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A visitor to Galway in 1614 noted the city's prosperous appearance. He was especially struck by the elegant townhouses with finely cut stone facades, fortified with "faire battlement, in an uniform course". These houses would have been owned by Galway's leading merchant families, the "fourteen tribes of Galway". The Lynch family were one of the leading "tribes". Lynch's Castle (now an Allied Irish Bank) is one of the best examples of a 16th century townhouse. The finely cut stone lintels, coat of arms and fine stone fireplaces in the interior are well worth a look.
This church was built and dedicated to St. Nicholas, the patron saint of the traveler, in 1320. Following a successful petition to Pope Innocent VIII in 1484, the church was rendered collegiate and was controlled by a warden and eight vicars. The structure itself has been repeatedly rebuilt and renovated, and the tower wasn't built until the early 1500s. These changes were partly because this church changed hands a number of times between the Catholic and the Anglican communions. St. Nicholas' Church contains fine examples of Galway's medieval stone carvings, many of which are carved on the ornate tombs. This church is also renowned as the place where Christopher Columbus offered his last prayers before his epic journey to the New World. Services still take place here each Sunday.
Originally called the "Fair Green," in 1710 Mayor Edward Eyre, who had inherited this area of land from his father, donated it to the city. The square named in the former mayor's honor is in the heart of Galway city and is one of its largest open spaces. In the center of the square is the John F. Kennedy Memorial commemorating the president's visit in 1963. It was here that the president addressed the people of Galway and there is a bronze plaque commemorating his visit. In fact, the square was officially renamed in his honor, but locals continue to call it by its more popular name.
Taibhdhearc Theatre was first leased from the Augustinian Fathers by Hilton Edwards. After being refurbished it opened its doors to audiences in August 1928 with a production of "Diarmuid and Gráinne" by Micheál MacLiammóir. Since this date Galway has had a theater which presents plays in the Irish language. The theater also regularly features regular musicals and opera. Many luminaries have appeared at the Taibhdhearc, including playwright and novelist Walter Macken, poet Máirtin Ó Direáin, distinguished actress Siobhán McKenna and actor Seán McClory.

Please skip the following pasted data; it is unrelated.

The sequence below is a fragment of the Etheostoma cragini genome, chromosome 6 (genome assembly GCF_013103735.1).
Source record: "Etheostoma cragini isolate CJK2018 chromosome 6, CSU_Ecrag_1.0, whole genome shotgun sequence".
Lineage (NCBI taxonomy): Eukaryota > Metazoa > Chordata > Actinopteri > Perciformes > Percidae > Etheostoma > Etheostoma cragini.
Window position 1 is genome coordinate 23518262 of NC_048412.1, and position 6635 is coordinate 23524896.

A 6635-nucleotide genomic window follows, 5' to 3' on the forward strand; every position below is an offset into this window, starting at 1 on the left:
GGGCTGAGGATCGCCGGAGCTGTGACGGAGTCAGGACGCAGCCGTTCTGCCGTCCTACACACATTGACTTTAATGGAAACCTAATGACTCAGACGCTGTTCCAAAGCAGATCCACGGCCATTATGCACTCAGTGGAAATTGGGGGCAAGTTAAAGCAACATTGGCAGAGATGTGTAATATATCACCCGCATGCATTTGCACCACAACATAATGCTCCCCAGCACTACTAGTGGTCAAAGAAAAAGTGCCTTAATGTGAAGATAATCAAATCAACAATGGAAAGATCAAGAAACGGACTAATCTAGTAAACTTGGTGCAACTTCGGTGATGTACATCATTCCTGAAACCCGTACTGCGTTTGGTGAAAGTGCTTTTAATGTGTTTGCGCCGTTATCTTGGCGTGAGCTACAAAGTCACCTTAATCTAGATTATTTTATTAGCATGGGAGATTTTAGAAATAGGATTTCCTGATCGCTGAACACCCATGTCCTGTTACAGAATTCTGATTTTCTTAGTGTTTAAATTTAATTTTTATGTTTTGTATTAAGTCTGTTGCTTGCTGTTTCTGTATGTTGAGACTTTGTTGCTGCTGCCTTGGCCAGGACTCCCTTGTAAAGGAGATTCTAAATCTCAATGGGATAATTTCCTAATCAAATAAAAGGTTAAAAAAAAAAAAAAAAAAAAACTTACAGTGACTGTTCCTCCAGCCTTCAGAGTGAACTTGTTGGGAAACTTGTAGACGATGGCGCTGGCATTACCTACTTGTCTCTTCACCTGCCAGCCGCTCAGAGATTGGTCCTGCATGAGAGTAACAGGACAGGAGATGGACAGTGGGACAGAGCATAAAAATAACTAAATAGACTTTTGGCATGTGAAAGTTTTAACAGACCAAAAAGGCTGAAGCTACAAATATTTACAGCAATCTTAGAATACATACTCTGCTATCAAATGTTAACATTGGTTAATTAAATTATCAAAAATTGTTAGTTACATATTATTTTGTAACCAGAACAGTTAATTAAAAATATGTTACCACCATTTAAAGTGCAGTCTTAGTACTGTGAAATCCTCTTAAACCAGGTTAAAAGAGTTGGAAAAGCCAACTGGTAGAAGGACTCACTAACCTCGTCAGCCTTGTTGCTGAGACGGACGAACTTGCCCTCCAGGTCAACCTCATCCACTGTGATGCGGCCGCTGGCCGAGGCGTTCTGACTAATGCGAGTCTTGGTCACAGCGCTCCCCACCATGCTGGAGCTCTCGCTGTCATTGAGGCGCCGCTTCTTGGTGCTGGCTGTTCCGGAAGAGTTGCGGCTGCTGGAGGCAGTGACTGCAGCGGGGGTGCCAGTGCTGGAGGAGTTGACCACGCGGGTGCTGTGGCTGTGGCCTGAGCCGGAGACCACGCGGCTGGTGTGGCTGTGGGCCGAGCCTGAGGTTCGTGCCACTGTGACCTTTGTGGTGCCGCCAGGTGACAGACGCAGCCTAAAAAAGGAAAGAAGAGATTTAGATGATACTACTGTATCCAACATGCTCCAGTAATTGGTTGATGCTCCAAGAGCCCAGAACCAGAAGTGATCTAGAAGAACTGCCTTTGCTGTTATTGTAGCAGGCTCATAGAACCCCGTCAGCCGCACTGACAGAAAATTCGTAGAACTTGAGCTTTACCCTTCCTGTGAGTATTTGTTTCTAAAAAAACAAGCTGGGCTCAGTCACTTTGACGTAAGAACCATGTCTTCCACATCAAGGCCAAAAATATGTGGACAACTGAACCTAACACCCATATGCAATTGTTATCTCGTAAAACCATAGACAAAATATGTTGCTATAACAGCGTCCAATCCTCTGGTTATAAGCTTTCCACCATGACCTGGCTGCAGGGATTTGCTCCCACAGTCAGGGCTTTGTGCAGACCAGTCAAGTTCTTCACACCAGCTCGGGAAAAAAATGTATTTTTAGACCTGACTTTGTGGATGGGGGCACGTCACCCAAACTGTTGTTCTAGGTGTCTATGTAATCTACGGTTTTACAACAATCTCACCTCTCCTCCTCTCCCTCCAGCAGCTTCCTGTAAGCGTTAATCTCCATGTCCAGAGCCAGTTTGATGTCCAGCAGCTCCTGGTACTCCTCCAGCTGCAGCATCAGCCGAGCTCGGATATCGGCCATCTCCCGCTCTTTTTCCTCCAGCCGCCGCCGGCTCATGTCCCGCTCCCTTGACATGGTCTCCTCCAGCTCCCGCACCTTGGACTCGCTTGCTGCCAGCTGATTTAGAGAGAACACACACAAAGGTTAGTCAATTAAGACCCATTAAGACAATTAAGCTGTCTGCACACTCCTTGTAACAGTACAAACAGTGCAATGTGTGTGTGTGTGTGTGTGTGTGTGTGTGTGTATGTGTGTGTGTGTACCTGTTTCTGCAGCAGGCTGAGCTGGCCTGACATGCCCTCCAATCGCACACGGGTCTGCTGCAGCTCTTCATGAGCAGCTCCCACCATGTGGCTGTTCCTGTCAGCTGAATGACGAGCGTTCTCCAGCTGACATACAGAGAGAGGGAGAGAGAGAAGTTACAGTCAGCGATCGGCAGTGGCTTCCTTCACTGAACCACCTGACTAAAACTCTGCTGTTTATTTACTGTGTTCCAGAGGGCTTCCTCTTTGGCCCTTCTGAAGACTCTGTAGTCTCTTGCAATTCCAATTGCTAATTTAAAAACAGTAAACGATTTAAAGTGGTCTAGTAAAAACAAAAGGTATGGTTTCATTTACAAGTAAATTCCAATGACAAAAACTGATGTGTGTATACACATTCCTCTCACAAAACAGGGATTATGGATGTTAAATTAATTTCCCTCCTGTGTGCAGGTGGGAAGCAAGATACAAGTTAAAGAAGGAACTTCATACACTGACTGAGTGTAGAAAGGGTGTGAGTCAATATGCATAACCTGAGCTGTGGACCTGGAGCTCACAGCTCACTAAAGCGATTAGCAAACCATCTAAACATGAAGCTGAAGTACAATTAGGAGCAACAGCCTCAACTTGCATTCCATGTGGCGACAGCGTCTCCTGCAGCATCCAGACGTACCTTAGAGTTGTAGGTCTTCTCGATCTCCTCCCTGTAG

Possibly the most impressive building in Galway, this was the last great stone cathedral constructed in Western Europe. The Cathedral is dedicated to Our Lady Assumed into Heaven and overlooks the Salmon Weir Bridge. The Renaissance-style building was opened and consecrated by the late Cardinal Cushing in 1965 and stands on the site of the old city jail. It is not particularly antiquated, yet still corresponds with conventional church design and features a marble floor and brown cedar ceiling. The woodwork, stained glass and mosaics were all handcrafted by Irishmen.
Initially called Queen's College Galway, National University of Ireland-Galway was designed and built by the architect J.B. Keane during the Great Famine, in the middle of the 19th century. However, it didn't open its doors to students until 1845. Women students were first permitted in 1906, and the first woman to receive an engineering degree in Ireland received it at this university. The campus has recently expanded to accommodate its increasing student body. Most of the university buildings range in age from the mid-19th century to the brand new Millennial Arts building. The original structure, a 19th-century, neo-Gothic quadrangle is well worth seeing. The Clock Tower is reminiscent of the Tom Tower at Christ Church, Oxford.